And the faster you do it, the better. It will save you and the other person a whole lot of time feeling miserable for nothing. Just try it the next time you make a mistake, you won't regret it.

Sunday, April 3, 2011

Minimalist wardrobe - part 1

I have too many clothes
On my journey towards minimalism, there is one path I have skipped so far... my wardrobe. I still live at home, so when it comes to washing clothes I have it easy. My mother does those things. And when clothes seem to be worn down, she tells me that it's time to buy new clothes.
This is a problem. Why? My mother is not a minimalist and does not fully understand it or at least she doesn't see it the way I see it. Therefore, my wardrobe is not a minimalist wardrobe, making that an area of my life that needs improvement.
So this weekend, I took out all my clothes and put them in stacks per kind of clothing. It was time to catalogue everything. The goal of this is the following:
I want my wardrobe to reflect my minimalistic lifestyle.

That means 3 things:
1. I need to know exactly what I need for clothing
2. old clothes need to be purged
3. full control of all items that go in my closeth and a "one in, one out" system has to be implemented

Gaining full control
I notified my mother that from now on, everything regarding my clothes will be under my command. She sometimes buys something I need when she sees it on sale. This is no longer an option. I will decide everything from now on.
I will also implement a "one in, one out" system after I minimalized my wardrobe. For each new piece of clothing that enters my closeth, the most worn down one must leave my closeth (and my life).

Making an inventory
I'm currently making an inventory of all clothes I have. Each number will be written down. Those numbers will be matched with numbers I have yet to decide. Those numbers will represent the amount of items that suffice in a minimalist wardrobe.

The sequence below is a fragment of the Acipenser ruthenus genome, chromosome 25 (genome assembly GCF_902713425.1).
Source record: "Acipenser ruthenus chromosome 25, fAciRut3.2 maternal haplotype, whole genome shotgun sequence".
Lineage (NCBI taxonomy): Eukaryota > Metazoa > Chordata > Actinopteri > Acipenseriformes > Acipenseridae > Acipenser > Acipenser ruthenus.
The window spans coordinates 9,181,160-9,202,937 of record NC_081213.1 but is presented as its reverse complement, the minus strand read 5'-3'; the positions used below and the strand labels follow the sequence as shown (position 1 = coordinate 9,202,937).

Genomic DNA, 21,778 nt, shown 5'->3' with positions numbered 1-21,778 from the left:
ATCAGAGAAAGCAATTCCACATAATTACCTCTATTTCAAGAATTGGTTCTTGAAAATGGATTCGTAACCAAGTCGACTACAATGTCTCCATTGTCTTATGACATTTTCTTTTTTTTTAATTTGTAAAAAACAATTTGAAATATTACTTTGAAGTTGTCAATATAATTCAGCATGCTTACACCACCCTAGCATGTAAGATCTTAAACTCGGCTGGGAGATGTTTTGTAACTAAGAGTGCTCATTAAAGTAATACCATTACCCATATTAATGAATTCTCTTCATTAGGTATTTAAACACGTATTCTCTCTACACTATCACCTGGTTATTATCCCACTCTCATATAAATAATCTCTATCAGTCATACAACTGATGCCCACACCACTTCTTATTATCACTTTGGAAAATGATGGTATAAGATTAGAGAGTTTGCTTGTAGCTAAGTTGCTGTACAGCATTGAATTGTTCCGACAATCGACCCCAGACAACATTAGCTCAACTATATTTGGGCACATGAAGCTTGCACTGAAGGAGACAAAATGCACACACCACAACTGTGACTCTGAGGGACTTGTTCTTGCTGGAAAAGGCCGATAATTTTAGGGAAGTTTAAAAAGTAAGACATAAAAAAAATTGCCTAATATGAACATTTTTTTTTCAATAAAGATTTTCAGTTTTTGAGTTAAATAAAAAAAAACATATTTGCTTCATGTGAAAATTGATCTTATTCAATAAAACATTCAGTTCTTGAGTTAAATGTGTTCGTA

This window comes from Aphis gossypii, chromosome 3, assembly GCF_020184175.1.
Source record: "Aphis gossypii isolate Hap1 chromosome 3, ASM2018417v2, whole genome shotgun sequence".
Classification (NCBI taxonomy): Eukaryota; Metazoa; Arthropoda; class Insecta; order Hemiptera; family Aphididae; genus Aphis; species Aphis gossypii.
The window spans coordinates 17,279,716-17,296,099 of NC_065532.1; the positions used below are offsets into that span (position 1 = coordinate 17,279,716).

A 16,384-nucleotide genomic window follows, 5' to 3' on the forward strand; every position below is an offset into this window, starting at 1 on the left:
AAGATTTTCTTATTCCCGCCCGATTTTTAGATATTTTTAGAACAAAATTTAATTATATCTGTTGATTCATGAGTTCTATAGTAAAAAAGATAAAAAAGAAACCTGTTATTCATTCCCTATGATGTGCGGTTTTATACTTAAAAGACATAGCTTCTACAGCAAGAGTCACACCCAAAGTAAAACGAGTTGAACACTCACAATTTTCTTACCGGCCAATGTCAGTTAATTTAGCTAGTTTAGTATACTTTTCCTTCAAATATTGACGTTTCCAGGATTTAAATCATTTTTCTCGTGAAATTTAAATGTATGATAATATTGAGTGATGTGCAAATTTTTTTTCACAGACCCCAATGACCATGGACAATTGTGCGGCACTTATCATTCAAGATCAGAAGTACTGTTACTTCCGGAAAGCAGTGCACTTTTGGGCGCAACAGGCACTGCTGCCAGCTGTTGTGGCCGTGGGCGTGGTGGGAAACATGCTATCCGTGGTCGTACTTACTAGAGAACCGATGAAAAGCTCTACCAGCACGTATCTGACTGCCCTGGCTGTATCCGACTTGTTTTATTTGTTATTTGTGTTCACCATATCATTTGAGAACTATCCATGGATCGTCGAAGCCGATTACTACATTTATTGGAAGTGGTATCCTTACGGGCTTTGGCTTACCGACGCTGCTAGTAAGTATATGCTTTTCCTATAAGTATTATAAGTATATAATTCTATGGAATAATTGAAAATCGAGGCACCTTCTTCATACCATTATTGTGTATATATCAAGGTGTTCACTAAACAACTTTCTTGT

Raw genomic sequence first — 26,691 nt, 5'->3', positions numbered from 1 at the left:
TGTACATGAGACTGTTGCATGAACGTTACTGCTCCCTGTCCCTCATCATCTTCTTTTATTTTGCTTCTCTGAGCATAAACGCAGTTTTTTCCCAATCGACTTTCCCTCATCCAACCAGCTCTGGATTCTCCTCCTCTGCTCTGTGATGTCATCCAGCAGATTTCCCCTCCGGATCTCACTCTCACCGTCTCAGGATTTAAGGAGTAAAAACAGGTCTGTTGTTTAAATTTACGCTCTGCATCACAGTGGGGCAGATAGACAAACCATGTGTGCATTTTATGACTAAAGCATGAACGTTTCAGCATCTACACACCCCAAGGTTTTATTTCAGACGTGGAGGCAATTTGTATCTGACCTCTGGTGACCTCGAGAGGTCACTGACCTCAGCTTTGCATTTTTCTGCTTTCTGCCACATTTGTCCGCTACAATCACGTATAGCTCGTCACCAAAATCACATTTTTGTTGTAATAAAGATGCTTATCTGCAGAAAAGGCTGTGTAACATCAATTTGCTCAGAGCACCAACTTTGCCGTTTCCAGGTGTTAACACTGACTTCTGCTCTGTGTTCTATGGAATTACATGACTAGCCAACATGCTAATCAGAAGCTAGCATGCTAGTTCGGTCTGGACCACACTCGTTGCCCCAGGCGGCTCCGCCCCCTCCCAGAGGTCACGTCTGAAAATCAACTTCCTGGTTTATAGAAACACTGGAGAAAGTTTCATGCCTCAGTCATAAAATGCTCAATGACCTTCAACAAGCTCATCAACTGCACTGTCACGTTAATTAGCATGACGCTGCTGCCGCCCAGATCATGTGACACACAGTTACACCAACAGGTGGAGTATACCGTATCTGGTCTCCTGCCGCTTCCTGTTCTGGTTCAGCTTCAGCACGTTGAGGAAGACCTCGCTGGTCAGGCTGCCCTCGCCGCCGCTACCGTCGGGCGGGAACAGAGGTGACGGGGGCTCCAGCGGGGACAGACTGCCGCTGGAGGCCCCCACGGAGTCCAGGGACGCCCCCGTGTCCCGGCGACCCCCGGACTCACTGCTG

I'll post more on this later.
The first thing I'm doing right now, is purging old clothes.

Getting rid of old clothes
I was shocked today, to see how much clothes I seem to have. I never really paid any attention to this. And the results are terrifying for someone who strives to become a minimalist: already 2 bags of clothes that are ready to be given away and I'm still not done.

Conclusion
Control every aspect of your life. Keep everything in sight. Some say expressions such as "a place for everything and everything in it's place". I see what they mean by that...
But giving every item its place, is impossible if you have more items than storage space. And right now, my amount of clothes make it impossible to give it all a proper place in my closeth. So I know what I'll be doing in the next weekends...
;)

On a journey towards minimalism.

I'm getting more and more intrigued by the minimalist lifestyle. Own only what you need and nothing more. I've written several posts about decluttering before, but even with all the purging I did... I still feel I'm not there yet.

There are people that do a better job than me, who act as a source of inspiration to me. One of them, would be author of Miss minimalist. Whenever I read that site, I seem to find enough inspiration to continue my journey to a true minimalistic life.

So if you're interested in this lifestyle, I suggest to have a look on that blog as it may inspire you too.

A return from absence.

It has been a long time, since I posted something on this blog and for that, I apologize.
I have been occupied with work, decluttering and life in general.
I will try to make writing posts a weekly routine. This should keep me from procrastinating.

Posts I will be writing in the short future include early retirement and what I try to do to achieve it, my everlasting journey towards minimalism and stepping outside the norms in more than one field.

Greetings,
Andy